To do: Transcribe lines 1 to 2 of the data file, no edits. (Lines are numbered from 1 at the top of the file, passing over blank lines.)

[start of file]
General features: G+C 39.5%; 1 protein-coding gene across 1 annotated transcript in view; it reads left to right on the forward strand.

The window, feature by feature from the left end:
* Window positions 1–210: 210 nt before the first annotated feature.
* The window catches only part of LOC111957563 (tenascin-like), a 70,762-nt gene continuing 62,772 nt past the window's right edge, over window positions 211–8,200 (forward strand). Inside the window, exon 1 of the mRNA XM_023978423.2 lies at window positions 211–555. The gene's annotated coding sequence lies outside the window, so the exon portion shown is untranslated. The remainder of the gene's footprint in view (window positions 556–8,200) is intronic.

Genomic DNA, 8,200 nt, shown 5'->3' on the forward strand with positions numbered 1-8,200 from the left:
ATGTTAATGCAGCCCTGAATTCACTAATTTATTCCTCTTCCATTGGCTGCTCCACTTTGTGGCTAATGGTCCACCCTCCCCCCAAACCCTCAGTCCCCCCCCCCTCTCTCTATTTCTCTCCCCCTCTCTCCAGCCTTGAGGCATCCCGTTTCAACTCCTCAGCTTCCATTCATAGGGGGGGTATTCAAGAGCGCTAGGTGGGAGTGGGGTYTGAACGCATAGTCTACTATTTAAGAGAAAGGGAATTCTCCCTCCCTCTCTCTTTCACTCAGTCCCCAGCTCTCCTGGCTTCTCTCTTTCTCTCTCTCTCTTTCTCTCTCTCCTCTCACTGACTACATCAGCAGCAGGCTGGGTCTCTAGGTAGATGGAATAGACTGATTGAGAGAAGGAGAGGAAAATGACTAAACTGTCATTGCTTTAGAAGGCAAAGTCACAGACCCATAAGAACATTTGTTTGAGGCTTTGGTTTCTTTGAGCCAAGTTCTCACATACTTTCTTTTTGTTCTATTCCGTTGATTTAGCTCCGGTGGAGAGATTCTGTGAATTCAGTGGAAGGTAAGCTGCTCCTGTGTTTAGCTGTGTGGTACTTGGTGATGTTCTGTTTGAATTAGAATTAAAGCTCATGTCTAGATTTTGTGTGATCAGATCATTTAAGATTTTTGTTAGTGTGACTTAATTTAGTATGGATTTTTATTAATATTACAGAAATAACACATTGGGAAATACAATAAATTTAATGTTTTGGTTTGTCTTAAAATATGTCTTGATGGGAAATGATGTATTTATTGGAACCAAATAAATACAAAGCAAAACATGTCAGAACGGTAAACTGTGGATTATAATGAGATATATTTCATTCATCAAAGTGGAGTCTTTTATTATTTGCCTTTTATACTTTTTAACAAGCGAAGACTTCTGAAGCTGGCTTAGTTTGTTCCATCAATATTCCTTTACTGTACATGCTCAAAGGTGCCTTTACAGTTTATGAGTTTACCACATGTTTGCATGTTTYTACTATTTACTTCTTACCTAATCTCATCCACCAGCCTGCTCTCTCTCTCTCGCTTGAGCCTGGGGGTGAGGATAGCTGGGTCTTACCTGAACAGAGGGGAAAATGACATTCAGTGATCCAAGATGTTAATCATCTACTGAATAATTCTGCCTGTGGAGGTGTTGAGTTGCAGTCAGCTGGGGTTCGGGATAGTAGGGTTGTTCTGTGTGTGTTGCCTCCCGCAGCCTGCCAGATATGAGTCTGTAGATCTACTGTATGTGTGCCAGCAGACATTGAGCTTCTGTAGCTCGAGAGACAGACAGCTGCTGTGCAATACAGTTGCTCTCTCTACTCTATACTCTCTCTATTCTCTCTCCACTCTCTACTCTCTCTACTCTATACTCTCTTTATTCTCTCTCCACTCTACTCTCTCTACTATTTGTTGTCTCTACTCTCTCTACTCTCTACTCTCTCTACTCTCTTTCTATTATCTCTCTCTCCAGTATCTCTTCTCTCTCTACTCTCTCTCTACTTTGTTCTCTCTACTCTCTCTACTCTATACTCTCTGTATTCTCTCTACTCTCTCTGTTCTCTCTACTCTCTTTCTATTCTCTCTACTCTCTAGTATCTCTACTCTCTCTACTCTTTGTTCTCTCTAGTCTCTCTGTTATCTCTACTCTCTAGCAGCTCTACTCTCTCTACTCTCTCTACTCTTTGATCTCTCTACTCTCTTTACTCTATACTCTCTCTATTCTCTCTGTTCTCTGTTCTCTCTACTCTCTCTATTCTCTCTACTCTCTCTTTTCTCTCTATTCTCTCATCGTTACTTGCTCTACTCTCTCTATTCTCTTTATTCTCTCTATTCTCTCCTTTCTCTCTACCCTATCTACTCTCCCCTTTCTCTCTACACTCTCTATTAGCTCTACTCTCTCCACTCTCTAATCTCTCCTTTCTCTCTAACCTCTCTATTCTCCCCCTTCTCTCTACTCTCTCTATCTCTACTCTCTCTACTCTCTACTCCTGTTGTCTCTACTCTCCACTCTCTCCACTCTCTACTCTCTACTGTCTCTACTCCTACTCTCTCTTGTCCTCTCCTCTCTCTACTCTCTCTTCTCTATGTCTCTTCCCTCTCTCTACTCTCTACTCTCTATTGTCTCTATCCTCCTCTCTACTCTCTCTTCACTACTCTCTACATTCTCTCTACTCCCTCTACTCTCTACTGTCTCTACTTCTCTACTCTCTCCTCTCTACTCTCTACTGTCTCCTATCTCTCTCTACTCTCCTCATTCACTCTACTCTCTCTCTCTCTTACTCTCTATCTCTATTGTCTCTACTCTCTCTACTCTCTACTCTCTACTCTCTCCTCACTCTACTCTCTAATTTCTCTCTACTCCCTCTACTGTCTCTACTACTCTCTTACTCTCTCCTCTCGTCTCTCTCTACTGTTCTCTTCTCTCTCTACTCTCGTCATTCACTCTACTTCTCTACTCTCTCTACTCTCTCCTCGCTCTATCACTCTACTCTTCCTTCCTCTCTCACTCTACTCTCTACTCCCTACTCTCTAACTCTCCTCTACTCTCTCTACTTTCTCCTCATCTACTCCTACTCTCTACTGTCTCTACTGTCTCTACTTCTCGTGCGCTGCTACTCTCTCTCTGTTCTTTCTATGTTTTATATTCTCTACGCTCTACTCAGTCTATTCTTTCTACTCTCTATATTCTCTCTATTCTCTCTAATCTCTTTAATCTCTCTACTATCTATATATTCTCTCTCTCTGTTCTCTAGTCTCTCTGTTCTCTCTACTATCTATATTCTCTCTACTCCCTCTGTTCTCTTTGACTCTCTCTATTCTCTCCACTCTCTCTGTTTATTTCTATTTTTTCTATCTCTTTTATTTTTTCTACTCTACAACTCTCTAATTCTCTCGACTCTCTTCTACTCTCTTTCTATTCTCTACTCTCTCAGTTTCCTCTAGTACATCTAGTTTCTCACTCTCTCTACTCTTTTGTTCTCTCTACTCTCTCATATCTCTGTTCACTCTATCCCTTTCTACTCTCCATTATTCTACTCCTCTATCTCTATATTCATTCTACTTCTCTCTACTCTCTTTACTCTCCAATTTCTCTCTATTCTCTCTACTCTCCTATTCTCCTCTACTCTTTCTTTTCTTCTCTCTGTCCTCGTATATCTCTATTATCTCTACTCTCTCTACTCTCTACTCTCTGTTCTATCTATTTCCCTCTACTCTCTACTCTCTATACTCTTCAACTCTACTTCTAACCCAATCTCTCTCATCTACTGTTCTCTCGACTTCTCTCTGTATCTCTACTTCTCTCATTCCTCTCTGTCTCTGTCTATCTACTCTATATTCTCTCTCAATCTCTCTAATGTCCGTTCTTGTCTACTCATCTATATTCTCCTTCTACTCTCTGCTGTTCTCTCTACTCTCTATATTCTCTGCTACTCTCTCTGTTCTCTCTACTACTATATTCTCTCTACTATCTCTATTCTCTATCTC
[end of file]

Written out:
General features: G+C 39.5%; 1 protein-coding gene across 1 annotated transcript in view; it reads left to right on the forward strand.

The window, feature by feature from the left end: